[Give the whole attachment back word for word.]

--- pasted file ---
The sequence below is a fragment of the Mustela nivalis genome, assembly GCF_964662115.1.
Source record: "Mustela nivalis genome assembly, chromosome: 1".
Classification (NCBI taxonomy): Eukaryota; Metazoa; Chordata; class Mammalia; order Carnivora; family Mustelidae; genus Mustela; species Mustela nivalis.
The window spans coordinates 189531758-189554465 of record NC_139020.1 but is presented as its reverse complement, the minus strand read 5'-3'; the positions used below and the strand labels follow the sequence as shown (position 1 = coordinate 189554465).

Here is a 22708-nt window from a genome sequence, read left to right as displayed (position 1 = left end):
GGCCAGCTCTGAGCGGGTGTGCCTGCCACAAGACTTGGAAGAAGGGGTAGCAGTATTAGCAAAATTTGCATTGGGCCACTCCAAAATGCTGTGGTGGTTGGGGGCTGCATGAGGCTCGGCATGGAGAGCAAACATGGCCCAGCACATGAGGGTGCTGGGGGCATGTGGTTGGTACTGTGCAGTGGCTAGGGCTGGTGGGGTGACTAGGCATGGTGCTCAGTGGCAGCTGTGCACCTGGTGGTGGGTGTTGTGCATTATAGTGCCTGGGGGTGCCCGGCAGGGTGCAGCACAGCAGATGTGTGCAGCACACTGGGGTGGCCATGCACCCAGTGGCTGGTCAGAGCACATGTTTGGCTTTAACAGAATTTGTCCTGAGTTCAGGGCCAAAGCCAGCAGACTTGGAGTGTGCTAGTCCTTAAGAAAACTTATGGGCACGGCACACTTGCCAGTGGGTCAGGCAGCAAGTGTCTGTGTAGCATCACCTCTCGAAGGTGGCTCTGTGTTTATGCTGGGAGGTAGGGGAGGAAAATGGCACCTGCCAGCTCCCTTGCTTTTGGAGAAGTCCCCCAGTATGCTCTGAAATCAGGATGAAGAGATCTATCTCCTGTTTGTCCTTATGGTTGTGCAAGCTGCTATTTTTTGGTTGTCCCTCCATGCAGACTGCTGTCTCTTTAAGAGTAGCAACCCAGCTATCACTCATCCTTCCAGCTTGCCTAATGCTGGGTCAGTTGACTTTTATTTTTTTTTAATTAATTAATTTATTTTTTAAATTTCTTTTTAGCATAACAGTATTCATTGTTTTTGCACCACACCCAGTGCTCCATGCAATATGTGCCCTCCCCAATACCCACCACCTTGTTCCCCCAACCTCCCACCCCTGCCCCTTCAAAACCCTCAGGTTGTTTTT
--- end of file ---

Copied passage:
The sequence below is a fragment of the Mustela nivalis genome, assembly GCF_964662115.1.
Source record: "Mustela nivalis genome assembly, chromosome: 1".
Classification (NCBI taxonomy): Eukaryota; Metazoa; Chordata; class Mammalia; order Carnivora; family Mustelidae; genus Mustela; species Mustela nivalis.
The window spans coordinates 189531758-189554465 of record NC_139020.1 but is presented as its reverse complement, the minus strand read 5'-3'; the positions used below and the strand labels follow the sequence as shown (position 1 = coordinate 189554465).

Here is a 22708-nt window from a genome sequence, read left to right as displayed (position 1 = left end):
GGCCAGCTCTGAGCGGGTGTGCCTGCCACAAGACTTGGAAGAAGGGGTAGCAGTATTAGCAAAATTTGCATTGGGCCACTCCAAAATGCTGTGGTGGTTGGGGGCTGCATGAGGCTCGGCATGGAGAGCAAACATGGCCCAGCACATGAGGGTGCTGGGGGCATGTGGTTGGTACTGTGCAGTGGCTAGGGCTGGTGGGGTGACTAGGCATGGTGCTCAGTGGCAGCTGTGCACCTGGTGGTGGGTGTTGTGCATTATAGTGCCTGGGGGTGCCCGGCAGGGTGCAGCACAGCAGATGTGTGCAGCACACTGGGGTGGCCATGCACCCAGTGGCTGGTCAGAGCACATGTTTGGCTTTAACAGAATTTGTCCTGAGTTCAGGGCCAAAGCCAGCAGACTTGGAGTGTGCTAGTCCTTAAGAAAACTTATGGGCACGGCACACTTGCCAGTGGGTCAGGCAGCAAGTGTCTGTGTAGCATCACCTCTCGAAGGTGGCTCTGTGTTTATGCTGGGAGGTAGGGGAGGAAAATGGCACCTGCCAGCTCCCTTGCTTTTGGAGAAGTCCCCCAGTATGCTCTGAAATCAGGATGAAGAGATCTATCTCCTGTTTGTCCTTATGGTTGTGCAAGCTGCTATTTTTTGGTTGTCCCTCCATGCAGACTGCTGTCTCTTTAAGAGTAGCAACCCAGCTATCACTCATCCTTCCAGCTTGCCTAATGCTGGGTCAGTTGACTTTTATTTTTTTTTAATTAATTAATTTATTTTTTAAATTTCTTTTTAGCATAACAGTATTCATTGTTTTTGCACCACACCCAGTGCTCCATGCAATATGTGCCCTCCCCAATACCCACCACCTTGTTCCCCCAACCTCCCACCCCTGCCCCTTCAAAACCCTCAGGTTGTTTTT